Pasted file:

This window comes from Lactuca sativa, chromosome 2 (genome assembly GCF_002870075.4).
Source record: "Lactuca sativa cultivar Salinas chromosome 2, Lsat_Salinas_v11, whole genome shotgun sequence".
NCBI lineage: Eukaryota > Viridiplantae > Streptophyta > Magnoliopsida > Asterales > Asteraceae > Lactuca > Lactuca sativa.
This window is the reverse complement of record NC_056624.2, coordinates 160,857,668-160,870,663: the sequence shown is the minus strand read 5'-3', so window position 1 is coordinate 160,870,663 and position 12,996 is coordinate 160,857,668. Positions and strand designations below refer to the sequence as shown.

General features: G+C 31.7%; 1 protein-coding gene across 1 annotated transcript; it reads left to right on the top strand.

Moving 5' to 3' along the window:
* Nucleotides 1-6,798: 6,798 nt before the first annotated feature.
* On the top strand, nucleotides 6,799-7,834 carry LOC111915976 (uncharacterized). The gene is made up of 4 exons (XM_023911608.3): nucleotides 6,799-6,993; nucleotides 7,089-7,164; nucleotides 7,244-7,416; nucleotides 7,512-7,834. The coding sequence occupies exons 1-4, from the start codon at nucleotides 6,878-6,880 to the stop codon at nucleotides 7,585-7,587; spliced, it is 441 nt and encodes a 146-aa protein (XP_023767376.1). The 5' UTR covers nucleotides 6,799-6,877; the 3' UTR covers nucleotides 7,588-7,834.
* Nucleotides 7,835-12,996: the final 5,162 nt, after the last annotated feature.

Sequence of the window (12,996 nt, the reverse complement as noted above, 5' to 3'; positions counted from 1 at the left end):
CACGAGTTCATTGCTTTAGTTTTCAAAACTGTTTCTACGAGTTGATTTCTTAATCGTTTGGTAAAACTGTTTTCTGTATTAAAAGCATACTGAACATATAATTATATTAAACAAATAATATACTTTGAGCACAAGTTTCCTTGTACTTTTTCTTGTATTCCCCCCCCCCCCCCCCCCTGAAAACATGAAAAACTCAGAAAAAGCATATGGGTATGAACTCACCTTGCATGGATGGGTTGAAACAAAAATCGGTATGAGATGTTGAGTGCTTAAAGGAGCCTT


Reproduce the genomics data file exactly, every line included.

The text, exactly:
This window comes from Lactuca sativa, chromosome 2 (genome assembly GCF_002870075.4).
Source record: "Lactuca sativa cultivar Salinas chromosome 2, Lsat_Salinas_v11, whole genome shotgun sequence".
NCBI lineage: Eukaryota > Viridiplantae > Streptophyta > Magnoliopsida > Asterales > Asteraceae > Lactuca > Lactuca sativa.
This window is the reverse complement of record NC_056624.2, coordinates 160,857,668-160,870,663: the sequence shown is the minus strand read 5'-3', so window position 1 is coordinate 160,870,663 and position 12,996 is coordinate 160,857,668. Positions and strand designations below refer to the sequence as shown.

General features: G+C 31.7%; 1 protein-coding gene across 1 annotated transcript; it reads left to right on the top strand.

Moving 5' to 3' along the window:
* Nucleotides 1-6,798: 6,798 nt before the first annotated feature.
* On the top strand, nucleotides 6,799-7,834 carry LOC111915976 (uncharacterized). The gene is made up of 4 exons (XM_023911608.3): nucleotides 6,799-6,993; nucleotides 7,089-7,164; nucleotides 7,244-7,416; nucleotides 7,512-7,834. The coding sequence occupies exons 1-4, from the start codon at nucleotides 6,878-6,880 to the stop codon at nucleotides 7,585-7,587; spliced, it is 441 nt and encodes a 146-aa protein (XP_023767376.1). The 5' UTR covers nucleotides 6,799-6,877; the 3' UTR covers nucleotides 7,588-7,834.
* Nucleotides 7,835-12,996: the final 5,162 nt, after the last annotated feature.

Sequence of the window (12,996 nt, the reverse complement as noted above, 5' to 3'; positions counted from 1 at the left end):
CACGAGTTCATTGCTTTAGTTTTCAAAACTGTTTCTACGAGTTGATTTCTTAATCGTTTGGTAAAACTGTTTTCTGTATTAAAAGCATACTGAACATATAATTATATTAAACAAATAATATACTTTGAGCACAAGTTTCCTTGTACTTTTTCTTGTATTCCCCCCCCCCCCCCCCCCTGAAAACATGAAAAACTCAGAAAAAGCATATGGGTATGAACTCACCTTGCATGGATGGGTTGAAACAAAAATCGGTATGAGATGTTGAGTGCTTAAAGGAGCCTT